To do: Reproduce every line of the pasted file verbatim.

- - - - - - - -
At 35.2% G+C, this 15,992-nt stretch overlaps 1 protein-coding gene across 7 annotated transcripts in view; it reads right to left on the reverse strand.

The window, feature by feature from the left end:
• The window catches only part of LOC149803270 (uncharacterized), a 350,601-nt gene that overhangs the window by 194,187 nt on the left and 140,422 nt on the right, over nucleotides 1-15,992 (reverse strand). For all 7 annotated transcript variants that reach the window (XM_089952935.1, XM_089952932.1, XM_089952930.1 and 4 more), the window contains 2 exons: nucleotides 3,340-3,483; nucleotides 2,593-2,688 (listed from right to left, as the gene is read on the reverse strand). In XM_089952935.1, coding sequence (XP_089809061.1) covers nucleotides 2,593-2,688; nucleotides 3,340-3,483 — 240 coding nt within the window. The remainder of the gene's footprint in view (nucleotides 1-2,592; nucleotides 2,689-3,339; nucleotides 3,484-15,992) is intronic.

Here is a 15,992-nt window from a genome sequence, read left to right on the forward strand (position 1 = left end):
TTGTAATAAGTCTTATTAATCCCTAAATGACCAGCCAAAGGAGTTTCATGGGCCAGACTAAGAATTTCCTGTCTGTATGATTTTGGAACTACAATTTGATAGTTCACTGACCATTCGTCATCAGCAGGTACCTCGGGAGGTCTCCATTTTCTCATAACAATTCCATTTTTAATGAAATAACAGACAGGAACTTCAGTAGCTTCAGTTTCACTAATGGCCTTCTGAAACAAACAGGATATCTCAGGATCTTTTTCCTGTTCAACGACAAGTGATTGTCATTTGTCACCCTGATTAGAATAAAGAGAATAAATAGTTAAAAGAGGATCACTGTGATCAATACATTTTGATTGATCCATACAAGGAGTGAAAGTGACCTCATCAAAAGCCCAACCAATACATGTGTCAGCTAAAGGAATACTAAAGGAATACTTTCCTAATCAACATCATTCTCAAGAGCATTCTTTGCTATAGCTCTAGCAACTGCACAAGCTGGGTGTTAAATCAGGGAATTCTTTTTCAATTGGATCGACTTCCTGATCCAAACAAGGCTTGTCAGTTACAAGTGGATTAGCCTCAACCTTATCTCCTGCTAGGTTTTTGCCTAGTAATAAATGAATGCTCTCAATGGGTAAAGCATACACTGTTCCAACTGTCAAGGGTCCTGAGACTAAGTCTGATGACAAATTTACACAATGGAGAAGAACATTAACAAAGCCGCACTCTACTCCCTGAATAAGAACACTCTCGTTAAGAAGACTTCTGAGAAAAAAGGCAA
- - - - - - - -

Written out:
At 35.2% G+C, this 15,992-nt stretch overlaps 1 protein-coding gene across 7 annotated transcripts in view; it reads right to left on the reverse strand.

The window, feature by feature from the left end:
• The window catches only part of LOC149803270 (uncharacterized), a 350,601-nt gene that overhangs the window by 194,187 nt on the left and 140,422 nt on the right, over nucleotides 1-15,992 (reverse strand). For all 7 annotated transcript variants that reach the window (XM_089952935.1, XM_089952932.1, XM_089952930.1 and 4 more), the window contains 2 exons: nucleotides 3,340-3,483; nucleotides 2,593-2,688 (listed from right to left, as the gene is read on the reverse strand). In XM_089952935.1, coding sequence (XP_089809061.1) covers nucleotides 2,593-2,688; nucleotides 3,340-3,483 — 240 coding nt within the window. The remainder of the gene's footprint in view (nucleotides 1-2,592; nucleotides 2,689-3,339; nucleotides 3,484-15,992) is intronic.

Here is a 15,992-nt window from a genome sequence, read left to right on the forward strand (position 1 = left end):
TTGTAATAAGTCTTATTAATCCCTAAATGACCAGCCAAAGGAGTTTCATGGGCCAGACTAAGAATTTCCTGTCTGTATGATTTTGGAACTACAATTTGATAGTTCACTGACCATTCGTCATCAGCAGGTACCTCGGGAGGTCTCCATTTTCTCATAACAATTCCATTTTTAATGAAATAACAGACAGGAACTTCAGTAGCTTCAGTTTCACTAATGGCCTTCTGAAACAAACAGGATATCTCAGGATCTTTTTCCTGTTCAACGACAAGTGATTGTCATTTGTCACCCTGATTAGAATAAAGAGAATAAATAGTTAAAAGAGGATCACTGTGATCAATACATTTTGATTGATCCATACAAGGAGTGAAAGTGACCTCATCAAAAGCCCAACCAATACATGTGTCAGCTAAAGGAATACTAAAGGAATACTTTCCTAATCAACATCATTCTCAAGAGCATTCTTTGCTATAGCTCTAGCAACTGCACAAGCTGGGTGTTAAATCAGGGAATTCTTTTTCAATTGGATCGACTTCCTGATCCAAACAAGGCTTGTCAGTTACAAGTGGATTAGCCTCAACCTTATCTCCTGCTAGGTTTTTGCCTAGTAATAAATGAATGCTCTCAATGGGTAAAGCATACACTGTTCCAACTGTCAAGGGTCCTGAGACTAAGTCTGATGACAAATTTACACAATGGAGAAGAACATTAACAAAGCCGCACTCTACTCCCTGAATAAGAACACTCTCGTTAAGAAGACTTCTGAGAAAAAAGGCAA